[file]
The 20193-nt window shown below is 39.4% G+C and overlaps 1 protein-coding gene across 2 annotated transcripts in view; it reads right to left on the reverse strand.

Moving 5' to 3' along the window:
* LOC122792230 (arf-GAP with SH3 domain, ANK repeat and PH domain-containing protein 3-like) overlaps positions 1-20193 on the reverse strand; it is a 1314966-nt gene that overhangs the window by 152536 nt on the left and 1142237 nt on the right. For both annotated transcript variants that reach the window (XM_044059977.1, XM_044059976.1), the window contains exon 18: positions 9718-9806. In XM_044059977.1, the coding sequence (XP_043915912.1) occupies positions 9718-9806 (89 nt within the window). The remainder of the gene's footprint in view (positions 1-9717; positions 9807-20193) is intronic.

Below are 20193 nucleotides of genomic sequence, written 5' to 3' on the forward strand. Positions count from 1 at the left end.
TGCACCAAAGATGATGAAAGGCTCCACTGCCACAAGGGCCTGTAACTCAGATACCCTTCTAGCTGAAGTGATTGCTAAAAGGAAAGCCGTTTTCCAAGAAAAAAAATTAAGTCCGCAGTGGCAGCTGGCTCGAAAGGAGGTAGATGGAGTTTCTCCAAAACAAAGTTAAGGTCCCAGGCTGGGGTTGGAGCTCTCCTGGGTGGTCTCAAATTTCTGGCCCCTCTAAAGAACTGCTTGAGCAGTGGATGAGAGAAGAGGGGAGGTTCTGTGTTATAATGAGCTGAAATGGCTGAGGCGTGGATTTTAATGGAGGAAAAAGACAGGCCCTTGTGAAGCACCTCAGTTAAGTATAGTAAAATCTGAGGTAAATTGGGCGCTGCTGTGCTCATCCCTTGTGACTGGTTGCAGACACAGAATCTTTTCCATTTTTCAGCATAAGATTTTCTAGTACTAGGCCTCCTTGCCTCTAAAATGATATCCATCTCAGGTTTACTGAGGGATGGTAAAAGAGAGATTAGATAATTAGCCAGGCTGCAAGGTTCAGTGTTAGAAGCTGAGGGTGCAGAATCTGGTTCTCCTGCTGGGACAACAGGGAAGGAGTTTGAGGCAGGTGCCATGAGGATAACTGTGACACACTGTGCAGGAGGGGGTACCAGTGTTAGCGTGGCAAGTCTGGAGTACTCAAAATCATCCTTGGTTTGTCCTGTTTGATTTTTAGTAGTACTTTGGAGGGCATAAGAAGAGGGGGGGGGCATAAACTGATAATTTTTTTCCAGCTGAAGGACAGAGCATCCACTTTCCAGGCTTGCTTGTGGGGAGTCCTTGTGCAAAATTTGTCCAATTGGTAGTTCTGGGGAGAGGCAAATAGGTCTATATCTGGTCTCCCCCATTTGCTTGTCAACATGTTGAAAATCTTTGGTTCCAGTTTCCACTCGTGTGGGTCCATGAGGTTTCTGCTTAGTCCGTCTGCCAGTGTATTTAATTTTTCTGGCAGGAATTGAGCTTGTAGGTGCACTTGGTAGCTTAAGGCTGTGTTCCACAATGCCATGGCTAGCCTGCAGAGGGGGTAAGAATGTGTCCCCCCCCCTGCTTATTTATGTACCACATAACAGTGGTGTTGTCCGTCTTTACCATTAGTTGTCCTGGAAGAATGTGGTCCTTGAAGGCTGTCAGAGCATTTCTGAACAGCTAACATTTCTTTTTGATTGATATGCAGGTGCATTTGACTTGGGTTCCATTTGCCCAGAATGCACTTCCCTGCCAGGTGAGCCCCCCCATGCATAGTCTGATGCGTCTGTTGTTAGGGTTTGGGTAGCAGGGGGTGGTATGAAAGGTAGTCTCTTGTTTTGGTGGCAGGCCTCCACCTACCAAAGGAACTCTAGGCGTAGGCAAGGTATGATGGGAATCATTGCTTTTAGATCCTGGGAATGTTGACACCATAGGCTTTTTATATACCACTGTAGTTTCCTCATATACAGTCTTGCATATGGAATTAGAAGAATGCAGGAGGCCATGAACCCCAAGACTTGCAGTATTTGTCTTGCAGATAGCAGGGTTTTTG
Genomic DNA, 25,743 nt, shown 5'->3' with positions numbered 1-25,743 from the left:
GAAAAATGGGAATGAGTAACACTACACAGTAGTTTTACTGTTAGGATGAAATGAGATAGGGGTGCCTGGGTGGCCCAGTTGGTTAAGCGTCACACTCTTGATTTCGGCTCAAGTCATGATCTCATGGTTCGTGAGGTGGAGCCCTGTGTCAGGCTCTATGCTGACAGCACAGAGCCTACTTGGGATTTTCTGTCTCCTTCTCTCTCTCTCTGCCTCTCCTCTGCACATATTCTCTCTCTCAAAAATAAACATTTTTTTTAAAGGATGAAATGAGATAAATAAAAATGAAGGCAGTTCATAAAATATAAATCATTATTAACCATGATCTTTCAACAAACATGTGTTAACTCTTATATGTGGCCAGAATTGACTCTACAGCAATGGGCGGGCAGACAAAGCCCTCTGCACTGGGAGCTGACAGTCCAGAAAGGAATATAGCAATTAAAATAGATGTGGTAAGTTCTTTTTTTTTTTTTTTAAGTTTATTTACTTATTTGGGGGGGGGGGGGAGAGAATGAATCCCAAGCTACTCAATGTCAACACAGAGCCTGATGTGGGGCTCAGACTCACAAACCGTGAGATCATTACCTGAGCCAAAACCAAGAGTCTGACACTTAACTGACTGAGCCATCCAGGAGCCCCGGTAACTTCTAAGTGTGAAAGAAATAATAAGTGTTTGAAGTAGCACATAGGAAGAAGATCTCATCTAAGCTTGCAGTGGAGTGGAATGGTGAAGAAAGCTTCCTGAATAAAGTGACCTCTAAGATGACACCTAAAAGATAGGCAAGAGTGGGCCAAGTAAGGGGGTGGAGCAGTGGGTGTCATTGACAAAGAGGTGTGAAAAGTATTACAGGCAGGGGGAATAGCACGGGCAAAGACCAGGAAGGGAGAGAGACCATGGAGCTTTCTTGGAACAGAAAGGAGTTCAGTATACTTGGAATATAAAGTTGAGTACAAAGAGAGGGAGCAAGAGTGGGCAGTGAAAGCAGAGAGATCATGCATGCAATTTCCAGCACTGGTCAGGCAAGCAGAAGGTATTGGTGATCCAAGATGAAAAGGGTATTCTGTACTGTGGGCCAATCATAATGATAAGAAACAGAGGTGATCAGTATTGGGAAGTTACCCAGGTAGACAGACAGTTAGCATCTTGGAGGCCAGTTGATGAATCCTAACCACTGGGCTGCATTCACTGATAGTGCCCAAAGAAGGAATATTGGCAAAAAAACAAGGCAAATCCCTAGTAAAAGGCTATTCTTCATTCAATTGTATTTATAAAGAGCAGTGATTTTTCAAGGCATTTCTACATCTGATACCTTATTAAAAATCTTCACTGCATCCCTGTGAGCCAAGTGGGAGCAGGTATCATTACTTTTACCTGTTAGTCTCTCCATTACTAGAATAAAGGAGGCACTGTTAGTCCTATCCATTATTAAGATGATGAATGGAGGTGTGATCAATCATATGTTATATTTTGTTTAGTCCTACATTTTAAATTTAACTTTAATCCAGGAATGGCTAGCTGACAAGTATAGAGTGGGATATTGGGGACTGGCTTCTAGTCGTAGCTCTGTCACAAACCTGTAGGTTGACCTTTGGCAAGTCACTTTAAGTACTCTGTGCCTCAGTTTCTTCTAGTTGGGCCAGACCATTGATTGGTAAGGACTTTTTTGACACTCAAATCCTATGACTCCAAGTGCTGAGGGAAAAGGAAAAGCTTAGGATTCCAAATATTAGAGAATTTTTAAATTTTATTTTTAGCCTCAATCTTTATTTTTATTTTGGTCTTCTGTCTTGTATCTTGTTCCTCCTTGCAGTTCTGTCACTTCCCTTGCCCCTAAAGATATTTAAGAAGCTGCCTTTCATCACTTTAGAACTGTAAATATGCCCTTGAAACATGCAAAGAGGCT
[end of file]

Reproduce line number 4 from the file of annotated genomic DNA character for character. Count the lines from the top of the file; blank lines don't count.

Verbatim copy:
Below are 20193 nucleotides of genomic sequence, written 5' to 3' on the forward strand. Positions count from 1 at the left end.